15
\$\begingroup\$

When I finish writing code, I usually ask myself : "Okay, do I think I'd be able to understand my code in six months?"

If the answer is no, it means I'm not done. My code needs to be clearer.

I 100% think I wouldn't understand your code in six months as I don't get it now.

Naming

Crudely put, the variable names are terrible. What does a,b,c,d,e mean? Why is 19, 11, 21, etc there?

As I said above, I don't understand your code so I can't propose better names, but you should name your variables accordingly to what they do and use variables for all those "magic numbers". "Six months in the future" yourself might thank you if there's a bug in the code.

I'd also rename the method to GetEasterDate.

\$\endgroup\$
  • 3
    \$\begingroup\$ What would be the value of naming the method “GetEasterDate” ? – It is private static, so it is well documented enough to the class implementor is just a computation (not a state change). \$\endgroup\$ – Michael Le Barbier Grünewald May 7 '18 at 19:32
  • 4
    \$\begingroup\$ @MichaelLeBarbierGrünewald I'm not sure I understand your point. Because it is private static, it is well documented enough? \$\endgroup\$ – IEatBagels May 7 '18 at 20:05
  • \$\begingroup\$ I wouldn't be able to understand this one day after. \$\endgroup\$ – Captain Man May 9 '18 at 12:49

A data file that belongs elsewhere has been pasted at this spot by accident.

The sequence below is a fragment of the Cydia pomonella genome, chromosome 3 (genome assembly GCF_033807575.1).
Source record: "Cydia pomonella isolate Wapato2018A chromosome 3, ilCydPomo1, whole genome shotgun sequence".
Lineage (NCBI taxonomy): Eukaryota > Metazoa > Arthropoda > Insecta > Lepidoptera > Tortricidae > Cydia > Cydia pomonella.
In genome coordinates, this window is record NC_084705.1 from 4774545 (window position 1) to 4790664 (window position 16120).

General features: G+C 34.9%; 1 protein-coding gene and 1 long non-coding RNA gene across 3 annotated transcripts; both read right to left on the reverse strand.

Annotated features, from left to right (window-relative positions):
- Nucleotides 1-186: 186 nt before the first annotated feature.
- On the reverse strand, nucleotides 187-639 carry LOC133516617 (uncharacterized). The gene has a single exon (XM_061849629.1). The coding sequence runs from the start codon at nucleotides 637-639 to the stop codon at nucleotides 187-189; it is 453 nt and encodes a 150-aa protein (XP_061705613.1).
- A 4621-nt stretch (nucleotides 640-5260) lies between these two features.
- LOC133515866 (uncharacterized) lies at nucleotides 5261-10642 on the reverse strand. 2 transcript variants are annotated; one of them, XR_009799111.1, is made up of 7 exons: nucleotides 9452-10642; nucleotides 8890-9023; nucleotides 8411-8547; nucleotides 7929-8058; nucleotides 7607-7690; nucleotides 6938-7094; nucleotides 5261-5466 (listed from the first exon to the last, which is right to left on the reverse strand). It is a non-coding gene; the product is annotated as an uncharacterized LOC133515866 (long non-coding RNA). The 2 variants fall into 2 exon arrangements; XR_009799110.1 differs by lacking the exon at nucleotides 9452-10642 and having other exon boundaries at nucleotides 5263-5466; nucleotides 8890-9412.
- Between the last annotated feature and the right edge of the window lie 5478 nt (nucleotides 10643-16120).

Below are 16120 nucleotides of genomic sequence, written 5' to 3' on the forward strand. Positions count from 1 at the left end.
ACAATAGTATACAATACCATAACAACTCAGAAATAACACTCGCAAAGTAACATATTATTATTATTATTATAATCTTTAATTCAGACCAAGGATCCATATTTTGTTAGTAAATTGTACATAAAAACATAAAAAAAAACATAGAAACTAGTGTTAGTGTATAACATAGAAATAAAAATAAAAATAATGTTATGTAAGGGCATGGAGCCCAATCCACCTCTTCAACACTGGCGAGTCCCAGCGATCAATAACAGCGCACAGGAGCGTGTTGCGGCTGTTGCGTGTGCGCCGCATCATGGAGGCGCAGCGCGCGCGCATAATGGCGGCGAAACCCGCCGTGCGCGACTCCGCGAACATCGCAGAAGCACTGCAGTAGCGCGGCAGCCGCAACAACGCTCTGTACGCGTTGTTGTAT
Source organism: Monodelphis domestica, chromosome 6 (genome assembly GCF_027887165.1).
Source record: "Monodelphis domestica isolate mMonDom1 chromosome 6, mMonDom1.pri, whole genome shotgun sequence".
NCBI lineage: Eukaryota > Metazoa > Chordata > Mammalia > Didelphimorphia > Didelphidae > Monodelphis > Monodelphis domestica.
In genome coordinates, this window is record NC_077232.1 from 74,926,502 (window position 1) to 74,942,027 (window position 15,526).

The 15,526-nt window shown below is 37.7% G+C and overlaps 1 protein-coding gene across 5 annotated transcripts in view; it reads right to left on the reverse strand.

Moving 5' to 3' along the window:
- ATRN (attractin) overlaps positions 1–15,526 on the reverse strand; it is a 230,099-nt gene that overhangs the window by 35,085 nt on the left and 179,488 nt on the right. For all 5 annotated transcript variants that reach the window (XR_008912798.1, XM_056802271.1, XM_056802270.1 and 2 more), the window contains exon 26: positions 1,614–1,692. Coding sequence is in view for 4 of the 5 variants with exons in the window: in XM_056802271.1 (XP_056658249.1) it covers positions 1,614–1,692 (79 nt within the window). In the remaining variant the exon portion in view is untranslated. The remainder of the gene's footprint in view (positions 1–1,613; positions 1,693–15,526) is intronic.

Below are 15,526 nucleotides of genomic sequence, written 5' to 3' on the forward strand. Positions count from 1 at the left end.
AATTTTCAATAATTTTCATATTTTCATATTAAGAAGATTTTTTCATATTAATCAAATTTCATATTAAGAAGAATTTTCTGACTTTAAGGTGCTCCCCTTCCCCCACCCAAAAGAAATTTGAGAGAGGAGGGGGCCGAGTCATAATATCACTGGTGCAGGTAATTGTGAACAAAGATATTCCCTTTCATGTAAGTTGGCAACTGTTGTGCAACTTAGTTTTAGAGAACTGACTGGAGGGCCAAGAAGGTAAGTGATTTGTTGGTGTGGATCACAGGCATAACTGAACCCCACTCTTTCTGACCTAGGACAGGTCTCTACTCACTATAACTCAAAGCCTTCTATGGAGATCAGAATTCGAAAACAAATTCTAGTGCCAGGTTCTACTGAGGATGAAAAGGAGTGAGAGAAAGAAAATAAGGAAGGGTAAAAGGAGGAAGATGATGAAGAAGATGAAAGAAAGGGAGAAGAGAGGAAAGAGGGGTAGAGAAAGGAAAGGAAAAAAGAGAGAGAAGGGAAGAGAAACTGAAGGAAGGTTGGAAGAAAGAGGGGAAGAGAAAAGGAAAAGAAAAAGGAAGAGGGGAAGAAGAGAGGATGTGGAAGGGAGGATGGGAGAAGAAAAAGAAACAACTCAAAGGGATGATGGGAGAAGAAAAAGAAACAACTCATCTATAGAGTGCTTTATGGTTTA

10
\$\begingroup\$

The code itself is fine. Computing the Easter date is an astronomical computation and it is not possible to make it easier to understand without actually adding a full demonstration about why it yields the correct result.

Since this is an accounting software I would consider the given level of (no) details fine. I would however increase the capacity of the maintenance programmer to ensure that the code is correct by ensure that:

  1. The method used has a traceable origin. AFAICT the computation implements the algorithm described by Claus Tøndering in his classical Calendar FAQ. (See Isn’t there a simpler way to calculate Easter?) The source should be referenced in the code, e.g. “Compute Easter day à la https://www.tondering.dk/claus/cal/easter.php”. If you are only interested by the modern era (post 1920) it is not worth mentioning the algorithm works only for the Gregorian calendar.

  2. The variables used in your implementation match as closely as possible those used in the source, to ease verification. (Which is not the case here, but you might have a better source for this purpose than I had.)

  3. Besides the snippet above, there is unit tests for this computation.

\$\endgroup\$
  • \$\begingroup\$ The algorithm is a bit older than that. This page sources it to J.M. Oudin in 1940. \$\endgroup\$ – eirikdaude May 8 '18 at 8:26
  • \$\begingroup\$ Oudin is also quoted on the page from Claus Tøndering: I cited the page as a possible reference for documenting the computation implemented, but there are probably a lot of other plausible choices. \$\endgroup\$ – Michael Le Barbier Grünewald May 8 '18 at 18:29

Your Answer

By clicking “Post Your Answer”, you agree to our terms of service, privacy policy and cookie policy

Not the answer you're looking for? Browse other questions tagged or ask your own question.